Those are the major causes of the duplication problem. Of course, you could always send out multiple messages on accident, but we won’t go into that one! Hopefully this helps clear up the problem as to why you’re getting more than one copy of certain e-mails. It shouldn’t be too big of a problem, but if it does happen to you again, you’ll know why and possibly how to fix it from now on!

~ Erin

Duplications

Posted By On September 22, 2006 @ 1:54 PM In Using The Internet | No Comments

Q:
When filling out a form online, why do I always have to fill in my e-mail address and password more than once? It’s not hard to do, but it is a hassle. Got any explanations?

A:
I’m sure you’re not the only one who has ever wondered that. It is true. Most of the time when you go to fill out an online form, you’re asked to enter in your e-mail address and your password twice. Why is that? It just doesn’t seem to make much sense. It’s not that big of a deal and it’s easy to do, but you’re right, it is somewhat of a hassle, especially if you’re in a hurry. So, there must be some valid reason why you’re required to do this. Well, as a matter of fact, there is and it’s actually all very plain and simple.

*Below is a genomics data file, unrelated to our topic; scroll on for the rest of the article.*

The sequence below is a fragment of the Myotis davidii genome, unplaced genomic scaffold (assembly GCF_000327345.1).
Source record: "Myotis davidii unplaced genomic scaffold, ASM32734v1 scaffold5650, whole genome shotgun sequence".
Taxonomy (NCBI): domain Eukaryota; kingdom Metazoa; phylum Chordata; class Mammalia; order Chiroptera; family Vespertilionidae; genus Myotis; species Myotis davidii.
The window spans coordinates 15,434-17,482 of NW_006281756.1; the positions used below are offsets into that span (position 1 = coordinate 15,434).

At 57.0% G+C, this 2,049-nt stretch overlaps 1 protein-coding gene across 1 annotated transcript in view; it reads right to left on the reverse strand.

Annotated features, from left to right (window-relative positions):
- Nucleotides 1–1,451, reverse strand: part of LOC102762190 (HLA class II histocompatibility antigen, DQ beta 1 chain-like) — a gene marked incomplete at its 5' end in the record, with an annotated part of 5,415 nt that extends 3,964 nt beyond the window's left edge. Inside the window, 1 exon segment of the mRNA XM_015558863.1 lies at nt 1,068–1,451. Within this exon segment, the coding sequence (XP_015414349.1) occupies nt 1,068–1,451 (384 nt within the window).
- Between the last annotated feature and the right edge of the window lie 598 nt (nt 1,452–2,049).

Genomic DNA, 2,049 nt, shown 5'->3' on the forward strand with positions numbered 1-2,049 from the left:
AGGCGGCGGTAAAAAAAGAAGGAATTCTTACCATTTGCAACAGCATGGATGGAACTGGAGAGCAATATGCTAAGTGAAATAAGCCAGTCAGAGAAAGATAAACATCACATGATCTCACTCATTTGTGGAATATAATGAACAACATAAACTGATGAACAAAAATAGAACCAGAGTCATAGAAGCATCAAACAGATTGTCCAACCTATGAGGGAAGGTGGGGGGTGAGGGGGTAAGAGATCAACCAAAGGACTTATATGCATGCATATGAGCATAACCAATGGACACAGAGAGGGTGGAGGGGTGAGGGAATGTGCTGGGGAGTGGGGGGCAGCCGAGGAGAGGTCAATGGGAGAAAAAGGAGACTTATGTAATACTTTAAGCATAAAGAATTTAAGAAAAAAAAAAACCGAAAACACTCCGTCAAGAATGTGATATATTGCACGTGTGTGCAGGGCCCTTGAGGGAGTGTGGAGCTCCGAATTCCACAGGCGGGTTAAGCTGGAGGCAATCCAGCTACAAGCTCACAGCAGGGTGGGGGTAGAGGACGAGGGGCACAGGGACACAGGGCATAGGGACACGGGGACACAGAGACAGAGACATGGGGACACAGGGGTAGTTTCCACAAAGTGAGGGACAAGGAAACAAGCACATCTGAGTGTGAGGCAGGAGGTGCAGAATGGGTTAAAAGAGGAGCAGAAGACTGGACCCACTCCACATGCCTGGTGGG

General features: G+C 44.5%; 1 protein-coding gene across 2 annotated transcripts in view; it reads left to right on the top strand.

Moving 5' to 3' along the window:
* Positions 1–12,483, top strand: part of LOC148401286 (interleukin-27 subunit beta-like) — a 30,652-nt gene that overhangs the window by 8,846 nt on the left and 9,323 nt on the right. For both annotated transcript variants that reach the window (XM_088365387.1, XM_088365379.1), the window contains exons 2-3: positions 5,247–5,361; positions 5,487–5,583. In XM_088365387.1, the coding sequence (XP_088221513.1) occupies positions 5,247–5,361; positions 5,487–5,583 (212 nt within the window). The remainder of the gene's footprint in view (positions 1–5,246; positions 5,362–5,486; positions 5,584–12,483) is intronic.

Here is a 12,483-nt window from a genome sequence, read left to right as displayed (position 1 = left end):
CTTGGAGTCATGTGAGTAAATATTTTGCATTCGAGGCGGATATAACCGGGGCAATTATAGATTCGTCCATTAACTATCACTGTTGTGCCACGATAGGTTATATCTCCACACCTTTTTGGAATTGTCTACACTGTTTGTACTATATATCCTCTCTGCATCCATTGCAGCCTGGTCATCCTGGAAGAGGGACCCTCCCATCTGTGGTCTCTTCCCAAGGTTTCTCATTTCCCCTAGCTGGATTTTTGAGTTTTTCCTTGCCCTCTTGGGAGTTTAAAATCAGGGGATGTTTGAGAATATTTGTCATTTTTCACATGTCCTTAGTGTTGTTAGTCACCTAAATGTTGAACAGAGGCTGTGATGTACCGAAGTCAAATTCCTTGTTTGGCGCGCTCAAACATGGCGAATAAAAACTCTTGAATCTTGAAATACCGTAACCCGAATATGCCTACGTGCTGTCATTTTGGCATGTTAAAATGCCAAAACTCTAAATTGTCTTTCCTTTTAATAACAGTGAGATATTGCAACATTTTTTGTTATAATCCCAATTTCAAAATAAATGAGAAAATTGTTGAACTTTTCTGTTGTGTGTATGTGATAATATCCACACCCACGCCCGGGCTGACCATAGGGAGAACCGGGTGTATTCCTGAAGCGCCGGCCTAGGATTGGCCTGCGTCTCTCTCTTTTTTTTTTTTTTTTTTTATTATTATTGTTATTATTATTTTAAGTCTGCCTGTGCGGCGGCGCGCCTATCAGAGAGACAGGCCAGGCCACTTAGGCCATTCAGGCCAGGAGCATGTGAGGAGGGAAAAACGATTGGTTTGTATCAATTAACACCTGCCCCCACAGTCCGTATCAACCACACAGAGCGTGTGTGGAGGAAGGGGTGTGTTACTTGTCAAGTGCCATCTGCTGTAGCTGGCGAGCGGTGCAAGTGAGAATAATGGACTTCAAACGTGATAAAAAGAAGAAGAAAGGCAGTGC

Most Web sites that have you fill out forms require you to enter your e-mail address twice simply for the purpose of making sure it was entered correctly. Perhaps your finger slipped when you were typing it in the first time. If you didn’t have to enter it again, you wouldn’t receive any of the informative e-mails from the Web site. But, since you typed your address twice, the Web site knows if everything matches up or not.